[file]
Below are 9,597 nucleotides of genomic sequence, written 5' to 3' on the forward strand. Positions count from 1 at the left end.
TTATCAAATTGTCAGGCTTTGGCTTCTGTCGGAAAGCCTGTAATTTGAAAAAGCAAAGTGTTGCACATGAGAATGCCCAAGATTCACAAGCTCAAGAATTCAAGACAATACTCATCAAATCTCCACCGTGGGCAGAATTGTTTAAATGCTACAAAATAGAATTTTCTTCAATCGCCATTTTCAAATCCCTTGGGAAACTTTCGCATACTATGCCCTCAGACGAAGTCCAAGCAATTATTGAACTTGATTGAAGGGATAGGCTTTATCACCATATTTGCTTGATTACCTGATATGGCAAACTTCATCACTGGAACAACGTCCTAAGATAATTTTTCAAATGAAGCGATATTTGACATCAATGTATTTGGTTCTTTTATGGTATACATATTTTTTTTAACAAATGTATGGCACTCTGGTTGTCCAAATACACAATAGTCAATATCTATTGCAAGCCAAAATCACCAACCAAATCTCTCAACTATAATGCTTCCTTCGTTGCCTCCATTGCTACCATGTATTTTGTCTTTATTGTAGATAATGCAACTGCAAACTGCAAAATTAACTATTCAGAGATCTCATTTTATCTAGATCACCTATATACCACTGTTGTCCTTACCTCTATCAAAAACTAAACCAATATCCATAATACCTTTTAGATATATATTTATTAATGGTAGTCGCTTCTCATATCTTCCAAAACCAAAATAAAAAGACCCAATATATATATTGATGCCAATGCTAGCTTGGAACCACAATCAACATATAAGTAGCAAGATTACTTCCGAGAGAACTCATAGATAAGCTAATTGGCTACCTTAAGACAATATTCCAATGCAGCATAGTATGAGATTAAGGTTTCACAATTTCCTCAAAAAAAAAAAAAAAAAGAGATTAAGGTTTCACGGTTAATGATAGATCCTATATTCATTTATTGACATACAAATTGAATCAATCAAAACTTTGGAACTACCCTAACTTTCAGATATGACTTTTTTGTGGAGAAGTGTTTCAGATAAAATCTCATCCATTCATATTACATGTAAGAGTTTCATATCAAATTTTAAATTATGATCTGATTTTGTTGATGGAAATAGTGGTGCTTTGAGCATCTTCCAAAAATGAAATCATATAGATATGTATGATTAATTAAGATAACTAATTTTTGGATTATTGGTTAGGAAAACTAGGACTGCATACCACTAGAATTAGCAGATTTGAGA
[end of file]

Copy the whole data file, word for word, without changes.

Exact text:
Below are 9,597 nucleotides of genomic sequence, written 5' to 3' on the forward strand. Positions count from 1 at the left end.
TTATCAAATTGTCAGGCTTTGGCTTCTGTCGGAAAGCCTGTAATTTGAAAAAGCAAAGTGTTGCACATGAGAATGCCCAAGATTCACAAGCTCAAGAATTCAAGACAATACTCATCAAATCTCCACCGTGGGCAGAATTGTTTAAATGCTACAAAATAGAATTTTCTTCAATCGCCATTTTCAAATCCCTTGGGAAACTTTCGCATACTATGCCCTCAGACGAAGTCCAAGCAATTATTGAACTTGATTGAAGGGATAGGCTTTATCACCATATTTGCTTGATTACCTGATATGGCAAACTTCATCACTGGAACAACGTCCTAAGATAATTTTTCAAATGAAGCGATATTTGACATCAATGTATTTGGTTCTTTTATGGTATACATATTTTTTTTAACAAATGTATGGCACTCTGGTTGTCCAAATACACAATAGTCAATATCTATTGCAAGCCAAAATCACCAACCAAATCTCTCAACTATAATGCTTCCTTCGTTGCCTCCATTGCTACCATGTATTTTGTCTTTATTGTAGATAATGCAACTGCAAACTGCAAAATTAACTATTCAGAGATCTCATTTTATCTAGATCACCTATATACCACTGTTGTCCTTACCTCTATCAAAAACTAAACCAATATCCATAATACCTTTTAGATATATATTTATTAATGGTAGTCGCTTCTCATATCTTCCAAAACCAAAATAAAAAGACCCAATATATATATTGATGCCAATGCTAGCTTGGAACCACAATCAACATATAAGTAGCAAGATTACTTCCGAGAGAACTCATAGATAAGCTAATTGGCTACCTTAAGACAATATTCCAATGCAGCATAGTATGAGATTAAGGTTTCACAATTTCCTCAAAAAAAAAAAAAAAAAGAGATTAAGGTTTCACGGTTAATGATAGATCCTATATTCATTTATTGACATACAAATTGAATCAATCAAAACTTTGGAACTACCCTAACTTTCAGATATGACTTTTTTGTGGAGAAGTGTTTCAGATAAAATCTCATCCATTCATATTACATGTAAGAGTTTCATATCAAATTTTAAATTATGATCTGATTTTGTTGATGGAAATAGTGGTGCTTTGAGCATCTTCCAAAAATGAAATCATATAGATATGTATGATTAATTAAGATAACTAATTTTTGGATTATTGGTTAGGAAAACTAGGACTGCATACCACTAGAATTAGCAGATTTGAGA